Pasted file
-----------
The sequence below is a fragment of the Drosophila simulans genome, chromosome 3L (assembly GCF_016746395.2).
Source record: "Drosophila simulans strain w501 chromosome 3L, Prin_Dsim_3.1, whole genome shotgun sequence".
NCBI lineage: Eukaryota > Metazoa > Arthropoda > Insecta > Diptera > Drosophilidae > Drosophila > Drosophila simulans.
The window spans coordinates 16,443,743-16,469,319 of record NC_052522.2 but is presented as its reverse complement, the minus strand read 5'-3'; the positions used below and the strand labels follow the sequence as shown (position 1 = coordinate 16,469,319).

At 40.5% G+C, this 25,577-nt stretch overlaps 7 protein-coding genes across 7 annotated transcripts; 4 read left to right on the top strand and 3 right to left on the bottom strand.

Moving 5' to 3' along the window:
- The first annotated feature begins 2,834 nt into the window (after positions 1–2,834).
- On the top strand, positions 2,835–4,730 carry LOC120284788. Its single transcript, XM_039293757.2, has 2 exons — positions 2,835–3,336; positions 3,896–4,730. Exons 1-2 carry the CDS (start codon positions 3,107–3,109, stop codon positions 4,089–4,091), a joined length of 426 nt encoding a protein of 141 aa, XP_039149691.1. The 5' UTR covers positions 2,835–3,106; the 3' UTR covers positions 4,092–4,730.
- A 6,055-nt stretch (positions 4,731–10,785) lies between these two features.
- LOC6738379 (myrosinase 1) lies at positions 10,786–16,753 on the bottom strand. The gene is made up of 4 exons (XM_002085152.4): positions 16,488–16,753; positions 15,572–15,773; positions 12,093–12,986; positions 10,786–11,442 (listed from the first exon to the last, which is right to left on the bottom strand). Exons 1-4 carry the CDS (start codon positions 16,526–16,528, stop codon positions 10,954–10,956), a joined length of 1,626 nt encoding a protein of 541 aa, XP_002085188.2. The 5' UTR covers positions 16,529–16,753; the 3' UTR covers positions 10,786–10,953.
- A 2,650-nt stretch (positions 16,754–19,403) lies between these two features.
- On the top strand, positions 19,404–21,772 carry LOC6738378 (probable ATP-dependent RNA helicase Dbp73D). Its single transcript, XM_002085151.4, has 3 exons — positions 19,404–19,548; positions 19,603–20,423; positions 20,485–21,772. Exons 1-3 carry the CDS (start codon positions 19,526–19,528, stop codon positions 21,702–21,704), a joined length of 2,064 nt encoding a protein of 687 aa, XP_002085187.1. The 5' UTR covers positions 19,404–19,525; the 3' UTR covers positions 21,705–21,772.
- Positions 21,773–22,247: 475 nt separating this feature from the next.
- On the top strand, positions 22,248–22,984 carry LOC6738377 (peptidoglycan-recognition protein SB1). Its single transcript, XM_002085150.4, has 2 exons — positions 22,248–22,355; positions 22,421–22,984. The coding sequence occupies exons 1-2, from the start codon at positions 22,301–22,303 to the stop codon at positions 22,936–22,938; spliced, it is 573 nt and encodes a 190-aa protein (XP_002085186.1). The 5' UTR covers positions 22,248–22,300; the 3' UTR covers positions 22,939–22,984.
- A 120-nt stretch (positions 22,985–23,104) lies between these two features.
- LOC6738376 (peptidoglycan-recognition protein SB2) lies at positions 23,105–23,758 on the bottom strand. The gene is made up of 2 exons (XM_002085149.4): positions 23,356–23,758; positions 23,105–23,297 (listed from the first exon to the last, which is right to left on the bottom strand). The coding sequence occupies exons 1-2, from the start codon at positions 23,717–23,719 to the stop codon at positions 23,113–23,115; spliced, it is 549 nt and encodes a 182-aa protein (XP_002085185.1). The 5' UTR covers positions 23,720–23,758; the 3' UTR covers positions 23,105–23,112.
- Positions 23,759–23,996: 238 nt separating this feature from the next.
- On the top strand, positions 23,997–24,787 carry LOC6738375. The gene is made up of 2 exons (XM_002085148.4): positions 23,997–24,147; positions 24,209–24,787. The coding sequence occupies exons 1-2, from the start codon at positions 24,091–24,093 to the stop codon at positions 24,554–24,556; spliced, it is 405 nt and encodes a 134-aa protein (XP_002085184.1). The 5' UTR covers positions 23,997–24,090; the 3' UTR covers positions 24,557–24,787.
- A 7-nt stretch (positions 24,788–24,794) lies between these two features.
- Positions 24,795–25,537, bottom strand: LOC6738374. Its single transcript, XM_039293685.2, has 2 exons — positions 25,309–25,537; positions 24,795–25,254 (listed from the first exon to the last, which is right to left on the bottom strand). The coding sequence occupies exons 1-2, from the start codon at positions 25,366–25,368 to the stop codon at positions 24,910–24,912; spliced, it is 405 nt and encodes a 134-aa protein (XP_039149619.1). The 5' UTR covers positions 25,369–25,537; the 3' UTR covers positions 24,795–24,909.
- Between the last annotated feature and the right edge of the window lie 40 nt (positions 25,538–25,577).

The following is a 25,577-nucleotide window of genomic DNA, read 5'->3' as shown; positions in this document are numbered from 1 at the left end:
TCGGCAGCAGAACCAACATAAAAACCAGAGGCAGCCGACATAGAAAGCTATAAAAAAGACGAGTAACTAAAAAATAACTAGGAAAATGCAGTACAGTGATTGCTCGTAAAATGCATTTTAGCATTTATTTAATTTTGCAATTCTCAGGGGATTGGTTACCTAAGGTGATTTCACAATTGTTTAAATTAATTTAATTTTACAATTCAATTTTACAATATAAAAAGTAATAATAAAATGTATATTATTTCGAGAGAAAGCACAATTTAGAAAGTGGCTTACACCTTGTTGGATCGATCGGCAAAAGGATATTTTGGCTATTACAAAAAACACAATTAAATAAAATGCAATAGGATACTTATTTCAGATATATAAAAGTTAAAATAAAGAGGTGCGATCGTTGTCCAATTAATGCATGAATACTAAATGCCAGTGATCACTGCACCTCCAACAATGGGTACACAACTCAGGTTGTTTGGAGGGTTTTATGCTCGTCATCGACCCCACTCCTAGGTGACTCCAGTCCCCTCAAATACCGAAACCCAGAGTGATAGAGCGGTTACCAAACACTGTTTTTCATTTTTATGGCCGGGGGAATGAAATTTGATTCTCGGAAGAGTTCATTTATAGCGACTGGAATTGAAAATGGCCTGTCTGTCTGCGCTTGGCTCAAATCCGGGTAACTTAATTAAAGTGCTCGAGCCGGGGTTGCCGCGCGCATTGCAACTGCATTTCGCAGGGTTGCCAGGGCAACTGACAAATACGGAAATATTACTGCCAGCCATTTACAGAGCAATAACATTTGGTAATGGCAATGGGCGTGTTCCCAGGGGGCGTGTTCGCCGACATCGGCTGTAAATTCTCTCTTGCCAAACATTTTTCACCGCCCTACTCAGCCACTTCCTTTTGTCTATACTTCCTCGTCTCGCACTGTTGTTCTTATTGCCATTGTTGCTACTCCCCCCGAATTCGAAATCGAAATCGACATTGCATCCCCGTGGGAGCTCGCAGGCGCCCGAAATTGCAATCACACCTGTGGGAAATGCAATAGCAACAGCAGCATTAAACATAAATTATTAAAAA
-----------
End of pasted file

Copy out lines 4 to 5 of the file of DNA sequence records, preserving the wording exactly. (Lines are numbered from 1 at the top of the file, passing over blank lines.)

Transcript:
The window spans coordinates 16,443,743-16,469,319 of record NC_052522.2 but is presented as its reverse complement, the minus strand read 5'-3'; the positions used below and the strand labels follow the sequence as shown (position 1 = coordinate 16,469,319).

At 40.5% G+C, this 25,577-nt stretch overlaps 7 protein-coding genes across 7 annotated transcripts; 4 read left to right on the top strand and 3 right to left on the bottom strand.